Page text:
Katz also jams these connotations together. The most striking example of this is a series of paintings mounted on free-standing slabs, arranged in a flying-V formation. Each is framed by gaping mouths, whose ripples of enamel and gums toggle between visual perspective and point of consumption while also evoking a sense of erotic proximity or potential violence. Aimed at the licorice-braided rooster of Stage Cock (2021) or the translucent feline of Alley Cat (2020), Katz’s mouths synthesize distinct kinds of sensory experience—taste and sight—just as much as they allude to the wordplay that underwrites her work—cats for Katz. The reverse sides of these slabs showcase a painted series of cabbages. Vegetables are a strangely effective synecdoche for the associative shocks in “Artery”; Katz highlights how their fractal structure uncannily reproduces in leafy form both the capillaries of contemporary cityscapes and human bodies alike.

In Ssik (2020), the mouth is an aperture through which our gaze passes (like the metal detector at Canada House), arriving at two faces poised between exchanging a kiss or whisper. Squinting at their pale cheeks, the faintest inscription can be seen: “Katz” materializes from the left-hand face, while I can just make out “ck” emerging from the oral commissure on the right. Here, “Katz” is not so much an authorial signature as a brand name, that engine of cultural capital, and has been planted within intimacy’s close quarters. With M.A.S.K. (2021) you see a similar immersion in consumer culture, where Katz recreates Steven Meisel’s ad for Miu Miu that she starred in last year. In Meisel’s photograph, Katz sits on what resembles a weathered yoga mat, surrounded by fruit, shuttlecocks, and a spiky massage ball, while the lines of her fingers counterpose the folds of her luxury handbag. Katz’s mouth is only a few millimeters open, her facial expression frozen and inscrutable, mask-like. Aside from the pink fissures and veiny blues that dominate the pictorial field, Katz’s version includes more subtle changes too. The room appears somehow more spacious than Meisel’s set, yet the articulation of the walls gives the impression that she’s cornered. In some ways she is: the boundary between self-portrait and consumer spectacle has been broken, and in its wake Katz presents herself as an object of consumption. Contrariwise, the mouth produces a kind of perspectival overload, metonymizing the camera, Meisel’s gaze, our gaze, and even Katz’s gaze, this last being directed back at all the others. The painting reconstructs commercial advertising only to suspend its logic.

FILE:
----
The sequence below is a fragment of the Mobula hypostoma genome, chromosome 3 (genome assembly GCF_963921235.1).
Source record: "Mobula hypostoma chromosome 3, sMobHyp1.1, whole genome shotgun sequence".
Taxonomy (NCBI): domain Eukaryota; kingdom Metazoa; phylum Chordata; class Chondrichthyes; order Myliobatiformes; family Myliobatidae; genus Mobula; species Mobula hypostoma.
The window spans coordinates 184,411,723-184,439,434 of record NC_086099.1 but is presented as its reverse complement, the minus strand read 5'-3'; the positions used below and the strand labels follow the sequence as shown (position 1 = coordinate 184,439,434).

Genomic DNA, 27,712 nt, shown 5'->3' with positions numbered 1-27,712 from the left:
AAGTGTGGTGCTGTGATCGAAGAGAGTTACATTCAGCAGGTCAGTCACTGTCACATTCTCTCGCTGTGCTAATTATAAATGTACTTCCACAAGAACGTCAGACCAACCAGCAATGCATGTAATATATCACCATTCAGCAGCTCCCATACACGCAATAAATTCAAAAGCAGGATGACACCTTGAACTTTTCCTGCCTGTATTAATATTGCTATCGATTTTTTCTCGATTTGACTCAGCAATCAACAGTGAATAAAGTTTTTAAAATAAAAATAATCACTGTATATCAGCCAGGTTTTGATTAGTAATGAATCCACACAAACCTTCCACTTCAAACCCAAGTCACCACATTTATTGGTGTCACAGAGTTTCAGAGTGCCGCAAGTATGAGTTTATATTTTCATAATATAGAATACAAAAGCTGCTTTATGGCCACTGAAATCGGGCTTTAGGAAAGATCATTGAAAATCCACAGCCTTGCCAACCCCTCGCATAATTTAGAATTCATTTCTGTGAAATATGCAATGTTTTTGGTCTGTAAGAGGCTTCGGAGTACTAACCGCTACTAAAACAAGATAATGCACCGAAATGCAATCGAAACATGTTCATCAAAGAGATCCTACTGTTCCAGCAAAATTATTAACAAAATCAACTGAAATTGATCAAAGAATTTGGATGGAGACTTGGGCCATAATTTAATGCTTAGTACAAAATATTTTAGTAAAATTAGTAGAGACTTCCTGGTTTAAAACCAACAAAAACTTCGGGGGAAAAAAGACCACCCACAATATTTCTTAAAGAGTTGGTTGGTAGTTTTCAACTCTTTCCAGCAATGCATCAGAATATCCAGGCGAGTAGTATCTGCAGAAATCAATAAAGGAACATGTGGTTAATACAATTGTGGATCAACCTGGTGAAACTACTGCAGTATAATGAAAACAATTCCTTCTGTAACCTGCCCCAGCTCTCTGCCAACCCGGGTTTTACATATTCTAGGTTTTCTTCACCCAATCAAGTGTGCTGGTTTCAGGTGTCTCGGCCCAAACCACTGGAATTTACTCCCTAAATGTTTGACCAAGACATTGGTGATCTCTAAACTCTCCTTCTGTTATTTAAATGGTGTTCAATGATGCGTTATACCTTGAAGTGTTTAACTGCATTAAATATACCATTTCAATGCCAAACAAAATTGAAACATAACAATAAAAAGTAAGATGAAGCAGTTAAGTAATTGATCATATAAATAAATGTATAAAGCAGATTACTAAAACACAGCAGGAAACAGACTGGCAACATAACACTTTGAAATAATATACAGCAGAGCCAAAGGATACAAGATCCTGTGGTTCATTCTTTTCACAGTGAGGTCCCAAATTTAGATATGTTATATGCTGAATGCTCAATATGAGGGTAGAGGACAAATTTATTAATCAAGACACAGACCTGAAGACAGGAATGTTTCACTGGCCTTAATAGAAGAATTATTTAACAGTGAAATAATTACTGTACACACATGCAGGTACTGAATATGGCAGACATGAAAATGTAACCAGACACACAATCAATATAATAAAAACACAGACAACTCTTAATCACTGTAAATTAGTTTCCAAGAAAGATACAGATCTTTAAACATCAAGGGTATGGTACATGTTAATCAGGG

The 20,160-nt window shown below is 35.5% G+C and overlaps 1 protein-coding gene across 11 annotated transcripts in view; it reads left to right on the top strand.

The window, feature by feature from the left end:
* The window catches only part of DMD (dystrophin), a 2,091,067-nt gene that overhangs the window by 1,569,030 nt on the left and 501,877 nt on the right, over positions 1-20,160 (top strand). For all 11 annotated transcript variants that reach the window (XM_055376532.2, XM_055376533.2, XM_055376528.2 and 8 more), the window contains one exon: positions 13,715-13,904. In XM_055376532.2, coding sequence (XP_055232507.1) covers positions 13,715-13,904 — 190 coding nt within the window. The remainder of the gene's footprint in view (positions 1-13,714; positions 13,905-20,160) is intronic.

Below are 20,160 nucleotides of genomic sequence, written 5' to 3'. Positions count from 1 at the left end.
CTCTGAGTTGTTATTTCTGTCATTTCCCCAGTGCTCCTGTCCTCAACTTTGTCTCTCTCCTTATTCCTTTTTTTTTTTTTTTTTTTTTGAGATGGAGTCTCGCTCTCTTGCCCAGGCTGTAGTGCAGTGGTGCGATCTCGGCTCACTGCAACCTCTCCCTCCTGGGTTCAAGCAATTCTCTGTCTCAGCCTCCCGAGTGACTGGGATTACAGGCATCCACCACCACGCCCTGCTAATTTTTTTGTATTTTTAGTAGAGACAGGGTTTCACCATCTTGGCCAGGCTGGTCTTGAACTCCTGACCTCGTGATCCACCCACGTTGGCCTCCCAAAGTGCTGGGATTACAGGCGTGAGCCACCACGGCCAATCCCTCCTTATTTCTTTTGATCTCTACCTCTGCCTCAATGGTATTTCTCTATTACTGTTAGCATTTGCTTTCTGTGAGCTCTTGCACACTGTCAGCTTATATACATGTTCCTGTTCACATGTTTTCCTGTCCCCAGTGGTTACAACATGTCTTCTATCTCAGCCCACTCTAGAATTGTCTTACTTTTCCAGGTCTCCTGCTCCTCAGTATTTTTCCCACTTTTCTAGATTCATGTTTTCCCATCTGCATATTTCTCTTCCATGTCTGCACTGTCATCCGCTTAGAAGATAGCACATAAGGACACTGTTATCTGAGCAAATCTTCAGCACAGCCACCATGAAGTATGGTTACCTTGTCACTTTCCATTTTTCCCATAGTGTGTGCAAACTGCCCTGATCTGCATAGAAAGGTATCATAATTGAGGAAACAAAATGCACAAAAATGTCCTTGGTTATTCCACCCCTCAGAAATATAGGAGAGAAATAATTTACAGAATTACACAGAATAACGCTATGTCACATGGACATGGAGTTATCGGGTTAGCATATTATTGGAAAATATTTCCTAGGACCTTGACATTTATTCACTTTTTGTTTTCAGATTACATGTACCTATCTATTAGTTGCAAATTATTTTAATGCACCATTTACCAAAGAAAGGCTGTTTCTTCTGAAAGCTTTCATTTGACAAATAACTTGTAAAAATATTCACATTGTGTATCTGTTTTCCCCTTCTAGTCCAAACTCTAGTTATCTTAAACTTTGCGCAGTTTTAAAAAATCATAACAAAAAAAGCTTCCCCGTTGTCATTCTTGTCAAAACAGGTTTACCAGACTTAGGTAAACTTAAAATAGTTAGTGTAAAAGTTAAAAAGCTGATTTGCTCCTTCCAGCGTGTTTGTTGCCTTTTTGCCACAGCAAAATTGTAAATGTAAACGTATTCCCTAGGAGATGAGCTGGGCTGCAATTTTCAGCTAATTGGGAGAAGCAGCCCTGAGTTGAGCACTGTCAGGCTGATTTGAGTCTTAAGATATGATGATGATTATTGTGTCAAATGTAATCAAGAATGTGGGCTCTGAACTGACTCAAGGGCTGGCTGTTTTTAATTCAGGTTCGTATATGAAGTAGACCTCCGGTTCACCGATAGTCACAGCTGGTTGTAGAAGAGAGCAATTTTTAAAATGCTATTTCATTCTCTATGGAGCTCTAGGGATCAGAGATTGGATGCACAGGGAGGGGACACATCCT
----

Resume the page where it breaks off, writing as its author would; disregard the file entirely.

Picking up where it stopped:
Katz ultimately elicits some baseline questions about aesthetic pleasure: how do we distinguish or safeguard our enjoyment of earthly possessions from the sensory conditions of capital? How do we experience desire as not just another extraction? In addressing this dilemma, Katz’s construction of consumer spectacle as an autobiographical form doesn’t simply soak the latter with the former, but rather places them in dialectical unease. At the same time, Katz underscores that the antagonism between aesthetic pleasure and commodity culture needs to be understood as part of a broader mosaic of urban infrastructure and border security. “Artery” ends where it begins, with the viewer set adrift inside a circulatory system of cabbage veins, city streets, body scanners, and toothy caverns.